These books are also utterly, shockingly ruthless in their treatment of the unsaved — in other words, the vast mass of humanity. In accordance with one strand in prophetic belief, the Rapture series begins with God’s elect being taken up to heaven in an instant, and dwells lovingly on the immense casualty rates that results as pilotless planes and driverless cars crash all over the world—with most of the victims presumably going to hell.114

       The moral tone of such attitudes has real consequences for how these believers think about the world today. Thus I remember the words of my born-again landlady during a stay in Washington in 1996-97. When challenged that the Bible cannot be literally God’s word, for in this case sections of the Books of Exodus and Joshua in particular would make God guilty of ordering genocide, she replied, in honey-sweet tones, “But don’t you see, if those people had been wiped out 3,000 years ago as God ordered, we wouldn’t have all these problems in the Middle East today.” Some millenarian language achieves a kind of pornography of hatred in its description of the fate of the damned, especially those from nations hostile to the United States.115

       As these words suggest, one of the most important effects of millenarian thinking in the religious conservative camp in recent years has been to help cement the alliance of this camp with hard-liners in Israel — a subject explored in Chapter 6.

  • How will Jerusalem passport case affect U.S. foreign policy?
    U.S. Supreme Court to consider whether Obama administration should allow U.S. citizens born in Jerusalem to have Israel listed as their birthplace on passports.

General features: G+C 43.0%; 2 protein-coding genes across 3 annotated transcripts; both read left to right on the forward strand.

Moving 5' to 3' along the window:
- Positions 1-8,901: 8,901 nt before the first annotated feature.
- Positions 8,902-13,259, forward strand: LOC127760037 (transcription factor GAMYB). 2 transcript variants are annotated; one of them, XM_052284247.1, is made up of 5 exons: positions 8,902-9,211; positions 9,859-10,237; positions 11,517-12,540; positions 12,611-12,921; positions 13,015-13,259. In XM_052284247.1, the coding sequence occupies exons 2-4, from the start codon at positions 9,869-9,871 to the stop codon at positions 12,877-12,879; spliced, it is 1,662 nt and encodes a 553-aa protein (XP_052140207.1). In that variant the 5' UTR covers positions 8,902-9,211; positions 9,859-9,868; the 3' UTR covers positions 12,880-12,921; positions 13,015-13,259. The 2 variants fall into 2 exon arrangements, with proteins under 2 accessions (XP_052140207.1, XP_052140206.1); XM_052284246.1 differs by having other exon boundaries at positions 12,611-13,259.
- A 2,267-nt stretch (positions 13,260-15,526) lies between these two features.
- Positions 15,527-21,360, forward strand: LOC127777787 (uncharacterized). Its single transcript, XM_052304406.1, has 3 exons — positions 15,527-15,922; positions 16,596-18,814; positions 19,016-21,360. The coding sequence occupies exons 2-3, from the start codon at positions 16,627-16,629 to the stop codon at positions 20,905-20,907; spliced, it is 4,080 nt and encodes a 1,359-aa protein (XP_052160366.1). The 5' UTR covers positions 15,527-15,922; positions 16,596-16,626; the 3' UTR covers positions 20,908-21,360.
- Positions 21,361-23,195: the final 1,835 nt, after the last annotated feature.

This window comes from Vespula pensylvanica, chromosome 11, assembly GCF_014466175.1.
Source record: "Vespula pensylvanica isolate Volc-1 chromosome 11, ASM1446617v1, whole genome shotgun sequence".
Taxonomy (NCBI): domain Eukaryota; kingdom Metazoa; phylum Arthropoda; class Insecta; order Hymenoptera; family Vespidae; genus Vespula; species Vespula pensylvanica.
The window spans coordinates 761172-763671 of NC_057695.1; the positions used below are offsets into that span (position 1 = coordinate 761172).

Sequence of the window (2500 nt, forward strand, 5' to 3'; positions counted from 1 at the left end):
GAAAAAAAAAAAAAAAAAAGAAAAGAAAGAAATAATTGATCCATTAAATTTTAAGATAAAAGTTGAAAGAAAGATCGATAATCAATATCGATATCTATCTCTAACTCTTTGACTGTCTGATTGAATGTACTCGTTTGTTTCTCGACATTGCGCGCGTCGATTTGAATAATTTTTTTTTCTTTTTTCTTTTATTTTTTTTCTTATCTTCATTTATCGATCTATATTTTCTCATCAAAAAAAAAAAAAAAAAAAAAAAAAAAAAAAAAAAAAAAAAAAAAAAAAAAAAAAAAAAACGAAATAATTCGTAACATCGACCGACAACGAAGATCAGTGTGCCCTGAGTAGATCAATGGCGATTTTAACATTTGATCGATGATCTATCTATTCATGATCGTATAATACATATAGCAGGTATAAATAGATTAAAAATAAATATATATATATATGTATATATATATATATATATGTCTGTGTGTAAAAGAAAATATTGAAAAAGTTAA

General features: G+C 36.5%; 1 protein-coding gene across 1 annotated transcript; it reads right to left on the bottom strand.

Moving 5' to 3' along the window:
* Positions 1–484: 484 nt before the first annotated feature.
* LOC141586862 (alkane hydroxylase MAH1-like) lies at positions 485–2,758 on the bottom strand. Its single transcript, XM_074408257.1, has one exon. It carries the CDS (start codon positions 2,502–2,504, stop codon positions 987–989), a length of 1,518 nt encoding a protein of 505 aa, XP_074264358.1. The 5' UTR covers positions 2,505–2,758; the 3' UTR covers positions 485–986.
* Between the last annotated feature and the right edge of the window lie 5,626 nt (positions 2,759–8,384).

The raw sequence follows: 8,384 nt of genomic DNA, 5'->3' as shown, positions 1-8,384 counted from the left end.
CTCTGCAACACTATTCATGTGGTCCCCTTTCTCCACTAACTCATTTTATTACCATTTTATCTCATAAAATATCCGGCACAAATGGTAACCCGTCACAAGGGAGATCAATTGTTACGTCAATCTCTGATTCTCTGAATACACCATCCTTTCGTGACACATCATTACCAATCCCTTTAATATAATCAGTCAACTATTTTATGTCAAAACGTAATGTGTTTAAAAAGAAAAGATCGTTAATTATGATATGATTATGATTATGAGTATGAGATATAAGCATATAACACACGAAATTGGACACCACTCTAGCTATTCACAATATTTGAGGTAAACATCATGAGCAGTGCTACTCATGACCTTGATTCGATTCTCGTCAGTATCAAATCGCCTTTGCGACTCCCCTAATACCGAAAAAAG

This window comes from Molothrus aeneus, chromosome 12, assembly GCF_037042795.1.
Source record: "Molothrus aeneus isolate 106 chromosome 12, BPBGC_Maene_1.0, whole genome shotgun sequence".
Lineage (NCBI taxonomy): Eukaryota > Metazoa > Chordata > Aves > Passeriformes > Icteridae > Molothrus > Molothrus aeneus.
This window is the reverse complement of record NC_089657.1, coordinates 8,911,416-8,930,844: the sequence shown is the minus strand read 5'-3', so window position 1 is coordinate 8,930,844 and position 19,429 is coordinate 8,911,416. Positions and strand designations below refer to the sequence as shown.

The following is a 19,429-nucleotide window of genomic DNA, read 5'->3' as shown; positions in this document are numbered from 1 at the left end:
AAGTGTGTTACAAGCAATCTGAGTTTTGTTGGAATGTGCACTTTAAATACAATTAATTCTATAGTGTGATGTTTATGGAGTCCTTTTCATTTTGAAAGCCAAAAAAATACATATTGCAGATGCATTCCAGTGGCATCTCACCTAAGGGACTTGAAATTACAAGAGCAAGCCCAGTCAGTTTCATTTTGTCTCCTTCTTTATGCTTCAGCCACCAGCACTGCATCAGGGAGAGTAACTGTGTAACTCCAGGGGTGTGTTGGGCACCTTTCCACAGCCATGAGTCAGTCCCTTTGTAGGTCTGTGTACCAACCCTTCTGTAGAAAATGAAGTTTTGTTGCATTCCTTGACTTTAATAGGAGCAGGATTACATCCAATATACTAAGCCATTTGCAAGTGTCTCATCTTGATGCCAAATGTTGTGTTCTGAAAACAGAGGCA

By Reuters | Nov. 2, 2014

    The United States is facing an unconventional challenge as it seeks to project credibility as a neutral peacemaker between the Israelis and Palestinians: a case before the Supreme Court involving a 12-year-old boy.

    On Monday, the nine justices will consider whether the administration of President Barack Obama must follow a law enacted by Congress that allows U.S. citizens born in Jerusalem to have Israel listed as their birthplace on passports.

    What appears to be a dry legal question is a foreign policy minefield for the U.S. government, which has refused to enforce the law ever since it was enacted in 2002. The concern for the United States is that the law could be interpreted as an endorsement of Israel’s hotly disputed sovereignty claim over Jerusalem, a holy city for Judaism, Islam and Christianity.

    The case was instigated by the parents of Jerusalem-born U.S. citizen Menachem Zivotofsky because they want his passport to state that he was born in Israel. Ari and Naomi Zivotofsky sued on behalf of their then-baby son in 2003.